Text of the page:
• Among women who have delayed or not attended, half (50%) are embarrassed to attend because of weight or body shape (35% of full sample), over half (54%) about having a ‘normal’ smell (38% of full sample) and half (48%) because they don’t like how their vulva looks (34% of full sample) or don’t think it looks ‘normal’ (39% compared to 28% of full sample).
  • A quarter (24%) do not think they are at risk of cancer because they lead a healthy lifestyle

Lindsay was diagnosed with cervical cancer at 29, she said: “I had my first ever smear at 29 because I had ignored all my previous invitations. I was too busy with a baby and a small child, working and I didn't like the thought of having to get naked in front of anyone I didn't know. I don’t want other women to have to go through what I experienced, diagnosis and treatment was awful. I needed a radical hysterectomy and still struggle with some side effects of treatment today. Please don’t put off your smear test, the alternative is so much worse.”


For further comment, interviews or case studies please contact [email protected] or call 020 3096 8000 / 07772 290064

Notes to editors

#SmearForSmear runs from 22-28 January during Cervical Cancer Prevention Week. The campaign asks people to share lipstick smeared selfies or a short film ( with subtitles) with the message that smear tests prevent cervical cancer. It could be the reminder or encouragement someone needs. It could save a life.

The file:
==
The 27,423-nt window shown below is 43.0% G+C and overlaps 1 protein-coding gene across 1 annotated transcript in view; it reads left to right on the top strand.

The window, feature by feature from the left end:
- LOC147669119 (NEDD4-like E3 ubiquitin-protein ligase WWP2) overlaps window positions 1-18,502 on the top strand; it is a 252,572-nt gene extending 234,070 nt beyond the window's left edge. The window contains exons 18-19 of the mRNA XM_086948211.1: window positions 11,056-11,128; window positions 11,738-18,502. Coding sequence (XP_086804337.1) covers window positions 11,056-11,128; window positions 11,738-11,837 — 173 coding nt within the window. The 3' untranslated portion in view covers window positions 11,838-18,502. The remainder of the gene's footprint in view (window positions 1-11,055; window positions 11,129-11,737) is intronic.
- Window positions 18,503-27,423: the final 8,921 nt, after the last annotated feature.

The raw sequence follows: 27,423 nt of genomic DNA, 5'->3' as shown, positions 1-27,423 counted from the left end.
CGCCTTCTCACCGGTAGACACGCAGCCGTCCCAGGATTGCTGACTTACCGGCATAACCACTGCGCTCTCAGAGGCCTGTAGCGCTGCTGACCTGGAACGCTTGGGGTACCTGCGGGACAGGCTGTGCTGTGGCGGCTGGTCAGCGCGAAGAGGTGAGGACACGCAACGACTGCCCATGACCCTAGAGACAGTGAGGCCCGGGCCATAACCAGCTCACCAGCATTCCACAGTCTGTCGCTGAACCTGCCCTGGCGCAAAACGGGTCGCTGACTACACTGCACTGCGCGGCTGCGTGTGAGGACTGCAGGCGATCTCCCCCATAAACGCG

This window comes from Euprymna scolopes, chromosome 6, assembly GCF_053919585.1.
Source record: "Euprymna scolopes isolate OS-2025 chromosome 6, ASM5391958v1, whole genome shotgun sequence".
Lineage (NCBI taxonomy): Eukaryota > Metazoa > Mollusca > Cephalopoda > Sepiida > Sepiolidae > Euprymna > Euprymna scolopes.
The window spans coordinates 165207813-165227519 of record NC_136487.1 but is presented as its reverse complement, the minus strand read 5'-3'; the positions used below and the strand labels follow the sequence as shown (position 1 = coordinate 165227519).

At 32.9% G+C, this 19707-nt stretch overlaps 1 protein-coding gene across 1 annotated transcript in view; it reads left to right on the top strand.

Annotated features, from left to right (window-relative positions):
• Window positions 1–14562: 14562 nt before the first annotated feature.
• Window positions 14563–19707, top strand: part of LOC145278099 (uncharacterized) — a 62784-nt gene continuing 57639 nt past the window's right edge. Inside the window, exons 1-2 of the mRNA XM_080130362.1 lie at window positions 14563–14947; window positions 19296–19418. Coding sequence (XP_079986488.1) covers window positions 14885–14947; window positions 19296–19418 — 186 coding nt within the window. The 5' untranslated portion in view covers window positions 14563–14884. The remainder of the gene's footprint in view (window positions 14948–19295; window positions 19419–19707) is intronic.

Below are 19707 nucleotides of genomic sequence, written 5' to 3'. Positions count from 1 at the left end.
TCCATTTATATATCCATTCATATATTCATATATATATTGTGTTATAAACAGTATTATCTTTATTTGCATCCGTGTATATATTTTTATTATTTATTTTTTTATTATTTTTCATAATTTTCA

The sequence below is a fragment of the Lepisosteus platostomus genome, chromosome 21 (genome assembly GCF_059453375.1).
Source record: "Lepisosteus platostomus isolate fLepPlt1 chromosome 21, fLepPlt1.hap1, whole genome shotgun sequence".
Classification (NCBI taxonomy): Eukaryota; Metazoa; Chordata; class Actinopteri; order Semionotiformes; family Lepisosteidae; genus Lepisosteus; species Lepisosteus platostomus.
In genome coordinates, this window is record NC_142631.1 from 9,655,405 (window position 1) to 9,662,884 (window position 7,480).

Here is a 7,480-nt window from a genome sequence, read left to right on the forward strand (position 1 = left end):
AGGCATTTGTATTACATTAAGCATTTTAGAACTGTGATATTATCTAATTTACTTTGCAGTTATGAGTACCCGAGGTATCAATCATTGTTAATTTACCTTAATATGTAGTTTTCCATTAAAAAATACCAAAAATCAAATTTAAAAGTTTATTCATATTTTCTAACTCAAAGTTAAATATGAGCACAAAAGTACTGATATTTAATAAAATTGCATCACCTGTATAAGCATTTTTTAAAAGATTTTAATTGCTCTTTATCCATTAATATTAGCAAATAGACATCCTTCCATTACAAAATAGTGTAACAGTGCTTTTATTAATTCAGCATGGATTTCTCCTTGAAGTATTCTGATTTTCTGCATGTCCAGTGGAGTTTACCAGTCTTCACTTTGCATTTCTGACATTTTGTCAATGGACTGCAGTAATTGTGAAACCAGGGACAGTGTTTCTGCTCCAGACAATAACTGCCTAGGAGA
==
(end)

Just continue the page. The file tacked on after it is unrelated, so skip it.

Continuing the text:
Cervical screening in the Spotlight is a new report following an audit of activity among local authorities and CCGs to increase cervical screening attendance

Jo’s Cervical Cancer Trust (

The UK’s only dedicated charity offering support and information to women of all ages and their loved ones affected by cervical cancer and cervical abnormalities. The National Helpline is on 0808 802 8000.


About cervical cancer

  • The majority (99.7%) of cervical cancers are caused by persistent human papillomavirus (HPV) infection which causes changes to the cervical cells.
  • 220,000 UK women are diagnosed with cervical abnormalities each year.
  • Over 3,200 women are diagnosed with cervical cancer and 890 women lose their lives every year
  • Around 5 million UK women are invited to cervical screening each year yet one in four do not attend
  • Women aged 25-49 are invited every three years and women aged 50-64 are invited every five years.

[1] 2,017 women, of whom 933 have delayed or not attended: 484 have delayed, 300 never attended and 149 are currently delaying

[2] Coverage among 25-29 year olds is under 50% in 12 local authorities in England and at 58% in Greater Glasgow

[3] ‘Cervical screening in the Spotlight’: